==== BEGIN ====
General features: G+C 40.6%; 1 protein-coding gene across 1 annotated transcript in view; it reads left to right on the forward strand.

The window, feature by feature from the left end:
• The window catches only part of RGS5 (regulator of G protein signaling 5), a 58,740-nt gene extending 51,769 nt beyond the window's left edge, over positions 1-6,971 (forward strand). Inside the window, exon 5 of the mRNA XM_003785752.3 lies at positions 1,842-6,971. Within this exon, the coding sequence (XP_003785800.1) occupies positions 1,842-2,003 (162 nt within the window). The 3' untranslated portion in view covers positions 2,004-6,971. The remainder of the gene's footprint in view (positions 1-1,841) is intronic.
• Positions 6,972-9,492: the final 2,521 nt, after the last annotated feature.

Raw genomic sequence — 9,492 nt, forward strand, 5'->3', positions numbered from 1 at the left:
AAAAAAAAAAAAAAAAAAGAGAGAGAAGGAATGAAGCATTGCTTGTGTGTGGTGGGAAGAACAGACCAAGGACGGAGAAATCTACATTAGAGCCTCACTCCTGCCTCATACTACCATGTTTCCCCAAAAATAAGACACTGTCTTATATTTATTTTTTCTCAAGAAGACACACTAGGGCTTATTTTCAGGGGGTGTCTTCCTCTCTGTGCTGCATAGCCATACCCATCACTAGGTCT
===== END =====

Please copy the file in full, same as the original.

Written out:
General features: G+C 40.6%; 1 protein-coding gene across 1 annotated transcript in view; it reads left to right on the forward strand.

The window, feature by feature from the left end:
• The window catches only part of RGS5 (regulator of G protein signaling 5), a 58,740-nt gene extending 51,769 nt beyond the window's left edge, over positions 1-6,971 (forward strand). Inside the window, exon 5 of the mRNA XM_003785752.3 lies at positions 1,842-6,971. Within this exon, the coding sequence (XP_003785800.1) occupies positions 1,842-2,003 (162 nt within the window). The 3' untranslated portion in view covers positions 2,004-6,971. The remainder of the gene's footprint in view (positions 1-1,841) is intronic.
• Positions 6,972-9,492: the final 2,521 nt, after the last annotated feature.

Raw genomic sequence — 9,492 nt, forward strand, 5'->3', positions numbered from 1 at the left:
AAAAAAAAAAAAAAAAAAGAGAGAGAAGGAATGAAGCATTGCTTGTGTGTGGTGGGAAGAACAGACCAAGGACGGAGAAATCTACATTAGAGCCTCACTCCTGCCTCATACTACCATGTTTCCCCAAAAATAAGACACTGTCTTATATTTATTTTTTCTCAAGAAGACACACTAGGGCTTATTTTCAGGGGGTGTCTTCCTCTCTGTGCTGCATAGCCATACCCATCACTAGGTCT